Last week, the Hands Together team past what was the first of many milestones to come. Having been invited to attend a conference in Bellville, IL for people struggling with mental illness and their caregivers, we finally got to see how people would respond to our vision. This required a few brainstorming sessions. The trick would be to incorporate our own advocacy into advocacy for music therapy. As any creative therapist would know, the business relies heavily on advocacy for the profession. Without it, we simply would be out of a job. Before we can get people to respond to Hands Together, we first have to show them that music therapy can work for them. After much thought, it appeared we had a workable plan. First, we ordered these maracas.
These rattling noise makers proved to be a huge hit with professionals and shy conference-goers alike, having buried the maracas in their totes, making a musical sound with each step they took. Colorful, noisy freebies? Check!
There's no better way...
than to record a song, album, or idea.
Next, we concocted an off-beat setup to attract the attention of passerby. Hands Together aspires to host not only music therapy classes and sessions, but to also house a recording studio that can be used regularly as an intervention for anyone who might benefit. There's no better way to review personal growth, share musical accomplishments with family and friends, or experience the thrill of reaching a goal you many never have believed possible than to record a song, album, or idea. This being a large part of the Hands Together vision, we recorded some blues guitar, bass, and drums tracks, set up these microphones (below), and asked fellow professionals to write and record their own blues song.
"What's all this?" was the first question many people felt they should ask, and with that they were hooked. Having captured their attention, we painted a picture of the value of music therapy. We exchanged information for stories about personal encounters with music helping so-and-so through the toughest time in his/her life. Musicians, music lovers, and concerned parents were drawn in by the idea that music could aide in their search for much needed relief. Then I'd take the plunge. "It sounds like you've certainly had the blues. Would you like to put in song? It'll just take a moment!" Then, the worst. Before my eyes, I watched shyness take over every single inquisitor, causing them to clam up, shift uneasily, and opt instead to take a maraca and a business card with a polite, "Er... No thanks. I have allergies/I'm no musician/I couldn't possibly/maybe next time."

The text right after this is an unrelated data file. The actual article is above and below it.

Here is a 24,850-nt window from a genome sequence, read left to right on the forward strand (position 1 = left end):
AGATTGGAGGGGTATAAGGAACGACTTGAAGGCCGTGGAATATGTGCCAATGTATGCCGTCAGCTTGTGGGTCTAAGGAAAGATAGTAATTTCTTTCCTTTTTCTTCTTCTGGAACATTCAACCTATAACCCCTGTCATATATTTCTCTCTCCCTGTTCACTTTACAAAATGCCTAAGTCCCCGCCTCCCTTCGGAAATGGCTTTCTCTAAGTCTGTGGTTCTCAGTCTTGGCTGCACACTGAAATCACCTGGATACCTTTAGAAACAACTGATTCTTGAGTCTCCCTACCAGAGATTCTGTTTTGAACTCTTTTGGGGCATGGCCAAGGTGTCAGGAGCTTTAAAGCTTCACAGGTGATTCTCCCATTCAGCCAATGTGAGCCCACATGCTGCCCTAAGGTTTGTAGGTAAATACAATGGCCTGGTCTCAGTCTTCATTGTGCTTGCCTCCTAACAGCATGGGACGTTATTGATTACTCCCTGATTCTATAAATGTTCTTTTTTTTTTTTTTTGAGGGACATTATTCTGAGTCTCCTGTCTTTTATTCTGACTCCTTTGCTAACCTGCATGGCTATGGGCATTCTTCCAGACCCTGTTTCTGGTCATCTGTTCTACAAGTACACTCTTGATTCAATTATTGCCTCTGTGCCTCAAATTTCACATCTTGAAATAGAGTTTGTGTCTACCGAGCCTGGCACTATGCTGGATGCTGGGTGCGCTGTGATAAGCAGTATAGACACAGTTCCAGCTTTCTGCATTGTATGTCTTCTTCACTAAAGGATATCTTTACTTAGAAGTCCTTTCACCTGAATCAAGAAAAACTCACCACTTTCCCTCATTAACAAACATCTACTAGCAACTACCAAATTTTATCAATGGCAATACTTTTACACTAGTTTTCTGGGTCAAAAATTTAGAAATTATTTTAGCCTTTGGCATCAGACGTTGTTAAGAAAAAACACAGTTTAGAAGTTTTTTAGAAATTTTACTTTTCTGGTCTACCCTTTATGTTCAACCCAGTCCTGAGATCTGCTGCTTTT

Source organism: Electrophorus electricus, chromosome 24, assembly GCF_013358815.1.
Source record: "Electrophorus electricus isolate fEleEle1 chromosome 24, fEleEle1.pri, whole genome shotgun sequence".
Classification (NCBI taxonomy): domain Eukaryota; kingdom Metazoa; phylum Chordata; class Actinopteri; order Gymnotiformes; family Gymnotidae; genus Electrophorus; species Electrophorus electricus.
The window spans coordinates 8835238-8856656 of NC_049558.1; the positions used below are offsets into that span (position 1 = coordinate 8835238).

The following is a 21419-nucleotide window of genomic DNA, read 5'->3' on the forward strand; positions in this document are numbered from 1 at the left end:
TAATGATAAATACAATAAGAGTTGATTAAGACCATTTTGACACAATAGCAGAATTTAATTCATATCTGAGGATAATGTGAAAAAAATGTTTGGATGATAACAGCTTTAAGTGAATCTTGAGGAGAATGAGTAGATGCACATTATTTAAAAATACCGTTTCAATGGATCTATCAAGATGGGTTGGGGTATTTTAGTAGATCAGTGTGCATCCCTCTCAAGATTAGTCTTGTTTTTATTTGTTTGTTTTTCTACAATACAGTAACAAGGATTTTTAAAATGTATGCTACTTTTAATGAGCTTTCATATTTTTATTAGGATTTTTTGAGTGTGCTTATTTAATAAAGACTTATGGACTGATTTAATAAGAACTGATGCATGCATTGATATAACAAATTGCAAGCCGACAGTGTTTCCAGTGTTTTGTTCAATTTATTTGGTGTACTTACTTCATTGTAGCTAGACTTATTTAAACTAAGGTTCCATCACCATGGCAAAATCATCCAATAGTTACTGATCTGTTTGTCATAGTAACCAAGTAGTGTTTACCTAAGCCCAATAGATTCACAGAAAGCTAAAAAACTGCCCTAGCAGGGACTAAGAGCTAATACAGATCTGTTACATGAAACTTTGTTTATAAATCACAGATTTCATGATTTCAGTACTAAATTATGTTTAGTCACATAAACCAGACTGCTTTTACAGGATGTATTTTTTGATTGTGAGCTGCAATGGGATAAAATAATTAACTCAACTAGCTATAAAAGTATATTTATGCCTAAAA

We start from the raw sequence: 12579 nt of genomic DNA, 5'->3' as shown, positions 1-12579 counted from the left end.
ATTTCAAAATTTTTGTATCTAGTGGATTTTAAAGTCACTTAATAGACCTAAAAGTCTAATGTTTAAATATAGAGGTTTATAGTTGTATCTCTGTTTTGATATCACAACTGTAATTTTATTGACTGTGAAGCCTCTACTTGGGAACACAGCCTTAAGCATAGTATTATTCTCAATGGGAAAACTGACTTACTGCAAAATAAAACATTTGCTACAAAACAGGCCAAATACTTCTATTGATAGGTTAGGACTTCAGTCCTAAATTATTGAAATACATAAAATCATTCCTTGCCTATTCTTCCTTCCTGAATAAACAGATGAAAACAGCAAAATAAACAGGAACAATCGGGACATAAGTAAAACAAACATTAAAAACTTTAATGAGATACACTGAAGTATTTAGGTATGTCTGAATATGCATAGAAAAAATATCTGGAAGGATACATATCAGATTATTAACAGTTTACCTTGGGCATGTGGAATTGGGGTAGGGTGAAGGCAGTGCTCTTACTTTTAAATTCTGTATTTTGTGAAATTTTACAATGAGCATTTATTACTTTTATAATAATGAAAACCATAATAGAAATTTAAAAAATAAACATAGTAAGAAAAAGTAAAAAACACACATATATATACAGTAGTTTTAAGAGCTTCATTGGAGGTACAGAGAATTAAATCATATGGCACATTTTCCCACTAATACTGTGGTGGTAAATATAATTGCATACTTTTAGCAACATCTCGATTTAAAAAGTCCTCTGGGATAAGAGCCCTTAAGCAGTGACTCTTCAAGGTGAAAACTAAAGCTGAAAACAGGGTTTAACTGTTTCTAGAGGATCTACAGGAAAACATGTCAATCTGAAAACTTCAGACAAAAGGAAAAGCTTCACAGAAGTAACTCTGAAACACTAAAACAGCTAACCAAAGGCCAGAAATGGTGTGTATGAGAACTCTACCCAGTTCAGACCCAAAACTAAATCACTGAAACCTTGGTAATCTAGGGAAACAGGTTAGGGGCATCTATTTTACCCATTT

"It sounds like you've certainly had the blues. Would you
like to put it in song? It'll just take a moment!"
Well, what were we to expect, right? Music is something that, for many people, is meant to be enjoyed and listened to. Trying to convince folks on the spot that they too can experience the joy and benefits of creating a song that expresses some deep part of themselves is a feat that should not be taken lightly. It didn't take long to realize that we greatly underestimated the task at hand. It was soon time to abandon our initial plan and try instead to engage people in a sing-along.
Covers from artists such as The Temptations, The Rolling Stones, The Band, The Beatles, and Elvis gave us one more chance to reach out to our tired audience. Suddenly, smiles and maracas accompanied us. Professionals from nearby booths sang along. Conference attendees who had passed by before finally stopped to ask questions. What a relief! The long day of advocacy was at last a success. The email sign-up sheet acquired a few more signatures. We gave out the last of the available maracas. We got people to come out of their shell.
When all was said and done, we learned two important lessons:
1. Don't expect everyone to think you've got an idea, even if you know there's nothing like it anywhere else. Take it one step at a time and they'll come around.
2. Do it again! Once is hardly ever enough. We'll take another crack at it in October and this time, we'll have a new, more effective game plan.